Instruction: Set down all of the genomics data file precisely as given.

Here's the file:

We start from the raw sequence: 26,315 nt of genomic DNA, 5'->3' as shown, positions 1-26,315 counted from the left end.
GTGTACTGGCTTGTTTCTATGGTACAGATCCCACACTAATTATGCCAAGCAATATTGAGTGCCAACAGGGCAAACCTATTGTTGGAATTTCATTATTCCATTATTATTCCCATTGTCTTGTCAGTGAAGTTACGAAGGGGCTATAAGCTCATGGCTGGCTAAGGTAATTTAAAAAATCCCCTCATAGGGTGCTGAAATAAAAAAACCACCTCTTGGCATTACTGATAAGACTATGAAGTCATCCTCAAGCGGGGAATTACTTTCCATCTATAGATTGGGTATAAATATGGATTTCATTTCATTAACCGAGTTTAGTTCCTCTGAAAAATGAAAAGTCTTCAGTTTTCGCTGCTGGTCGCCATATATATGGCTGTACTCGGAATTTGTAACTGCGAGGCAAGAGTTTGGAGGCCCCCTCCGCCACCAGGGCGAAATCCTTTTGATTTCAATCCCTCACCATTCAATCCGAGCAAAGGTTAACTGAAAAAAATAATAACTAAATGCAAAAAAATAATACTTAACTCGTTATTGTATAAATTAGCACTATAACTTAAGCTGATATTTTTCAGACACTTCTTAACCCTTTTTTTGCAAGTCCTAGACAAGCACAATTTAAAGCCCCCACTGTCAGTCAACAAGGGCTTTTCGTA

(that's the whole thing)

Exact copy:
We start from the raw sequence: 26,315 nt of genomic DNA, 5'->3' as shown, positions 1-26,315 counted from the left end.
GTGTACTGGCTTGTTTCTATGGTACAGATCCCACACTAATTATGCCAAGCAATATTGAGTGCCAACAGGGCAAACCTATTGTTGGAATTTCATTATTCCATTATTATTCCCATTGTCTTGTCAGTGAAGTTACGAAGGGGCTATAAGCTCATGGCTGGCTAAGGTAATTTAAAAAATCCCCTCATAGGGTGCTGAAATAAAAAAACCACCTCTTGGCATTACTGATAAGACTATGAAGTCATCCTCAAGCGGGGAATTACTTTCCATCTATAGATTGGGTATAAATATGGATTTCATTTCATTAACCGAGTTTAGTTCCTCTGAAAAATGAAAAGTCTTCAGTTTTCGCTGCTGGTCGCCATATATATGGCTGTACTCGGAATTTGTAACTGCGAGGCAAGAGTTTGGAGGCCCCCTCCGCCACCAGGGCGAAATCCTTTTGATTTCAATCCCTCACCATTCAATCCGAGCAAAGGTTAACTGAAAAAAATAATAACTAAATGCAAAAAAATAATACTTAACTCGTTATTGTATAAATTAGCACTATAACTTAAGCTGATATTTTTCAGACACTTCTTAACCCTTTTTTTGCAAGTCCTAGACAAGCACAATTTAAAGCCCCCACTGTCAGTCAACAAGGGCTTTTCGTA